War of the Rebellion: Serial 119 Page 0494 PRISONERS OF WAR AND STATE, ETC.

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long tedious confinement with no hopes held out for release. We are informed here that it is the fault of our own Government that we have not been exchanged. We hope that this will receive your attention in such a manner as will save the lives of those who remain.

It is now over a year since my officers left their homes, during which time they nor their families have received any pay whatever from their Government, while others who have been recently captured, we see by the public papers, have been promptly exchanged.

Very respectfully, your obedient servant,

ISAAC S. BURRELL,

Colonel Forty-second Regiment Massachusetts Volunteers.

WAR DEPARTMENT, Washington, November 10, 1863.

Brigadier-General MEREDITH,

Commissioner of Exchange, Old Point Comfort:

Information has reached here which leads the Department to fear that there was a lack of proper provision on the flag-of-truce boat conveying the prisoners of war recently sent from City Point to Annapolis for their proper care and comfort. The Secretary of War desires an immediate examination into the subject and a prompt report thereon. The officers responsible for any neglect will be specially named.

By order of the Secretary of War:

JAS. A. HARDIE,

Assistant Adjutant-General.

WASHINGTON, November 10, 1863.

General MEREDITH:

The Secretary of War orders that you make suitable preparation for the accommodation of the sick who may be delivered to you at City Point from the rebel prisons. For this purpose you will obtain, by requisition upon the proper department, cots, bedding, and other supplies, and ask the commanding officer at Fort Monroe, by authority of the Secretary of War, for a medical officer to accompany the flag-of-truce boat to City Point, and require his co-operation with you is seeing that everything is provided necessary to give every possible relief to our suffering officers and soldiers.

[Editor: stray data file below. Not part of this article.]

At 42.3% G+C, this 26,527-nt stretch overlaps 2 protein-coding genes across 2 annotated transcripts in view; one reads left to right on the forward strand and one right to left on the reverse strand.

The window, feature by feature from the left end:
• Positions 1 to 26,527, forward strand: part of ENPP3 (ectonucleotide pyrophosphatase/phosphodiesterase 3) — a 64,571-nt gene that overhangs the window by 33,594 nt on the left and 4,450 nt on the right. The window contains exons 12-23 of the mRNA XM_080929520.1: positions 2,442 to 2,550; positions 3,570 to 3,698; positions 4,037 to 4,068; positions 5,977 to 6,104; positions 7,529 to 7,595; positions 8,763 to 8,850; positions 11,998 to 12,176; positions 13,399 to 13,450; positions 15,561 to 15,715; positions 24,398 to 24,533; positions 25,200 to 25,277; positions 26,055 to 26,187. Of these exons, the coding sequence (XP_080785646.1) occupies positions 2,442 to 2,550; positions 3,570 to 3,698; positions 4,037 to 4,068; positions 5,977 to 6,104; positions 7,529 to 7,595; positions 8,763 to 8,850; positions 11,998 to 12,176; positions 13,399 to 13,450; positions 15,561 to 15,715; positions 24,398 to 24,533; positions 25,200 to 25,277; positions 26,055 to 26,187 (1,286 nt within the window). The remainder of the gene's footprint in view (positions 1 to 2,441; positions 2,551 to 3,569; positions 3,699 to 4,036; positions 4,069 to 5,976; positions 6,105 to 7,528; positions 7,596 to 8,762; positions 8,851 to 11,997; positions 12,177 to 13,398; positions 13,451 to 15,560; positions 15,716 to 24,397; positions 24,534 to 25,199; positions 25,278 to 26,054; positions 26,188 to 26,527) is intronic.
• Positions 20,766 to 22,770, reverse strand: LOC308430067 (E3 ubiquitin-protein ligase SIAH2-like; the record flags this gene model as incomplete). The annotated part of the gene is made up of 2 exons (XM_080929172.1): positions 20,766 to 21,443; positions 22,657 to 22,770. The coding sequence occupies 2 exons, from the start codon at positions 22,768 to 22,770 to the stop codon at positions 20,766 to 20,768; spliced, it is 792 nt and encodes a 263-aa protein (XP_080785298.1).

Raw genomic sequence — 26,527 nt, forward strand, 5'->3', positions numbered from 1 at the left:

E. A. HITCHCOCK,

Major-General.

OFFICE COMMISSARY-GENERAL OF PRISONERS,

Washington, D. C., November 10, 1863.

Surg. A. M. CLARK,

Actg. Medical Inspector Prisoners of War, Washington, D. C.:

SIR: You will proceed immediately to make an inspection of the condition of the hospital at Camp Parole and the general sanitary condition of the camp. From Camp Parole you will proceed to Fort Delaware to inspect the hospital of the prisoners of war at that post and the general sanitary condition of the prisoners in the barracks. Inquire particularly into the prevalence of smallpox and the measures taken to subdue it. Having completed this service, you will report in person at this office and make a written report of your inspection.

Very respectfully, your obedient servant,

W. HOFFMAN,

Colonel Third Infantry and Commissary-General of Prisoners.